Surely one may trust brothers of the lodge.
No, no, not always, cried Morris with vehemence. Whatever we say, even what we think, seems to go back to that man McGinty.
Look here! said McMurdo sternly. It was only last night, as you know well, that I swore good faith to our Bodymaster. Would you be asking me to break my oath?
If that is the view you take, said Morris sadly, I can only say that I am sorry I gave you the trouble to come and meet me. Things have come to a bad pass when two free citizens cannot speak their thoughts to each other.
McMurdo, who had been watching his companion very narrowly, relaxed somewhat in his bearing. Sure I spoke for myself only, said he. I am a newcomer, as you know, and I am strange to it all. It is not for me to open my mouth, Mr. Morris, and if you think well to say anything to me I am here to hear it.
And to take it back to Boss McGinty! said Morris bitterly.
Indeed, then, you do me injustice there, cried McMurdo. For myself I am loyal to the lodge, and so I tell you straight; but I would be a poor creature if I were to repeat to any other what you might say to me in confidence. It will go no further than me; though I warn you that you may get neither help nor sympathy.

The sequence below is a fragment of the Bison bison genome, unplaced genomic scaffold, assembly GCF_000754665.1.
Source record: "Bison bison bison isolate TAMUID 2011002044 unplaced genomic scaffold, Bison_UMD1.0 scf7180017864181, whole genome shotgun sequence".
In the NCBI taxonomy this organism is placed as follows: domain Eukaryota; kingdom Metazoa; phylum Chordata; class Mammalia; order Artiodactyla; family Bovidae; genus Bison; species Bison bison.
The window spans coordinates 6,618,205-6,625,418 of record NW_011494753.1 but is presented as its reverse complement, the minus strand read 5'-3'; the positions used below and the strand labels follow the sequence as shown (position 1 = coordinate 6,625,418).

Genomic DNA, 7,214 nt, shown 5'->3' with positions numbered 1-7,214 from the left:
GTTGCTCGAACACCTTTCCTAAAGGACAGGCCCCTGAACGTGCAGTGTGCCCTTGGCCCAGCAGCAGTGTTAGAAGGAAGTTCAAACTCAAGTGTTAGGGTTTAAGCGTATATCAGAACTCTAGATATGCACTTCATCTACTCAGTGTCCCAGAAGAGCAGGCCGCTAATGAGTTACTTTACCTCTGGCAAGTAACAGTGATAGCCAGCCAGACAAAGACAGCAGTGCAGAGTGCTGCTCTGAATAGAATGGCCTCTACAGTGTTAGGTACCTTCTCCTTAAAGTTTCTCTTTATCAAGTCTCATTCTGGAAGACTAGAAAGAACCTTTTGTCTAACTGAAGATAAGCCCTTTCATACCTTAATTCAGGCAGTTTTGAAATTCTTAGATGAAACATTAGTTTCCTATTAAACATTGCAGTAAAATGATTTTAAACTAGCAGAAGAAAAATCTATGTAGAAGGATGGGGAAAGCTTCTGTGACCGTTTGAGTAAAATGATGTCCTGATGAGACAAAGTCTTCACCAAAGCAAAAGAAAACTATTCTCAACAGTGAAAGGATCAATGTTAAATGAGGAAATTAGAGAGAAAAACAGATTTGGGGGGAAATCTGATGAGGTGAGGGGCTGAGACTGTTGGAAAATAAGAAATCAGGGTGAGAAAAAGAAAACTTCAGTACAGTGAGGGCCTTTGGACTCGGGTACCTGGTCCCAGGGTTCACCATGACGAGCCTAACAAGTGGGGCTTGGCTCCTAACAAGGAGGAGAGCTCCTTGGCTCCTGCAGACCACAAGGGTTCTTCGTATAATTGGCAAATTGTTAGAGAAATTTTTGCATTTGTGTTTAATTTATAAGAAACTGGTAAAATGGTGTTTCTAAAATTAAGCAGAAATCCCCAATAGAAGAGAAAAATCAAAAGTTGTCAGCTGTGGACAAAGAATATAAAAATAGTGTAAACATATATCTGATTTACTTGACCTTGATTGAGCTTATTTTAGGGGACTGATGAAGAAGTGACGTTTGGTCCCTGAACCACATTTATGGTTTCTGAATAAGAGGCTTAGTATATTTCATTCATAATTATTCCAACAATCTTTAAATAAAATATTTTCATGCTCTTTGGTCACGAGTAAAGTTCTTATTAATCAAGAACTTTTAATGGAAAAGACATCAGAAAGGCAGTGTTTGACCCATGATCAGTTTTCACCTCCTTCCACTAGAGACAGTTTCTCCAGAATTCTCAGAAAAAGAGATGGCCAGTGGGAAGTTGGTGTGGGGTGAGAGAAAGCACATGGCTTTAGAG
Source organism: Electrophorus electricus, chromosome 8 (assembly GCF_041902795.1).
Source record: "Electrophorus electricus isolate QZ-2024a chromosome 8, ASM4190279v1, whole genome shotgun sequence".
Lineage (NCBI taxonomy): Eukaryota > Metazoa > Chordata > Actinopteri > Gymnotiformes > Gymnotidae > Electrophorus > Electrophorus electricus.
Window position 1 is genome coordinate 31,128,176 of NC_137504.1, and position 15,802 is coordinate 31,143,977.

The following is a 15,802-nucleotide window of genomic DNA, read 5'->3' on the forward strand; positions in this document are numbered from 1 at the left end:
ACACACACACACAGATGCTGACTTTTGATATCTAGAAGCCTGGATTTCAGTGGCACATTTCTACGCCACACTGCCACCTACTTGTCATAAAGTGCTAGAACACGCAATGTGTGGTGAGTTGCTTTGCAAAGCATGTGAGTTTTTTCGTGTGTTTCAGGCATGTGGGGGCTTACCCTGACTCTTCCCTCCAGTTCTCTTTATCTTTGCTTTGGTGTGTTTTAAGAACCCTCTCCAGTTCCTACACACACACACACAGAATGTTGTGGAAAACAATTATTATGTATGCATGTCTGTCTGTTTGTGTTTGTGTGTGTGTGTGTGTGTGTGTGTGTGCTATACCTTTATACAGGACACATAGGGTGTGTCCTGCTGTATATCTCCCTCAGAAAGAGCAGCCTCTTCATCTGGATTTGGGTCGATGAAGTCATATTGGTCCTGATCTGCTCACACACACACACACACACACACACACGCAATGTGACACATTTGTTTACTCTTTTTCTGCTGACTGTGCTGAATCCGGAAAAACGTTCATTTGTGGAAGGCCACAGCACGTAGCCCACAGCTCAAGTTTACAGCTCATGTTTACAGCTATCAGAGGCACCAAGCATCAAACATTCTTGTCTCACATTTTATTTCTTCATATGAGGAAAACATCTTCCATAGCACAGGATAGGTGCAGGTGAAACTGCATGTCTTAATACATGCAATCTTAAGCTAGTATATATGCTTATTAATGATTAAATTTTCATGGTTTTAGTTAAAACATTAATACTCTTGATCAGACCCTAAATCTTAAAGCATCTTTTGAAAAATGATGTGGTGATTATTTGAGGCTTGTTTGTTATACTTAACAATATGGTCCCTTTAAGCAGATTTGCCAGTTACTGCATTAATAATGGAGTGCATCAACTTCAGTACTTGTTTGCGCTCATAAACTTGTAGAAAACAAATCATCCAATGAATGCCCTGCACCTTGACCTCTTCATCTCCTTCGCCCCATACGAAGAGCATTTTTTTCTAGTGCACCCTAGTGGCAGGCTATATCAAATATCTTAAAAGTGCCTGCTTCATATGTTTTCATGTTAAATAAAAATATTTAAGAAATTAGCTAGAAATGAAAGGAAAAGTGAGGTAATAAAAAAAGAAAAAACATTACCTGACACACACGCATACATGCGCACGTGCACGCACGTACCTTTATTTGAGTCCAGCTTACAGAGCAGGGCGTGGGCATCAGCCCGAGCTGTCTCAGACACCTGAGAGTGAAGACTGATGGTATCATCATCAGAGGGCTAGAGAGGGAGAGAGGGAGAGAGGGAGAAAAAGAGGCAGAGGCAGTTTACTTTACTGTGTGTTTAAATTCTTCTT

I have given up looking for either the one or the other, said Morris. I may be putting my very life in your hands by what I say; but, bad as you areand it seemed to me last night that you were shaping to be as bad as the worststill you are new to it, and your conscience cannot yet be as hardened as theirs. That was why I thought to speak with you.
Well, what have you to say?
If you give me away, may a curse be on you!
Sure, I said I would not.
I would ask you, then, when you joined the Freemans society in Chicago and swore vows of charity and fidelity, did ever it cross your mind that you might find it would lead you to crime?
If you call it crime, McMurdo answered.
Call it crime! cried Morris, his voice vibrating with passion. You have seen little of it if you can call it anything else. Was it crime last night when a man old enough to be your father was beaten till the blood dripped from his white hairs? Was that crimeor what else would you call it?
There are some would say it was war, said McMurdo, a war of two classes with all in, so that each struck as best it could.
Well, did you think of such a thing when you joined the Freemans society at Chicago?
No, Im bound to say I did not.
Nor did I when I joined it at Philadelphia. It was just a benefit club and a meeting place for ones fellows. Then I heard of this placecurse the hour that the name first fell upon my ears!and I came to better myself! My God! to better myself! My wife and three children came with me. I started a drygoods store on Market Square, and I prospered well. The word had gone round that I was a Freeman, and I was forced to join the local lodge, same as you did last night. Ive the badge of shame on my forearm and something worse branded on my heart. I found that I was under the orders of a black villain and caught
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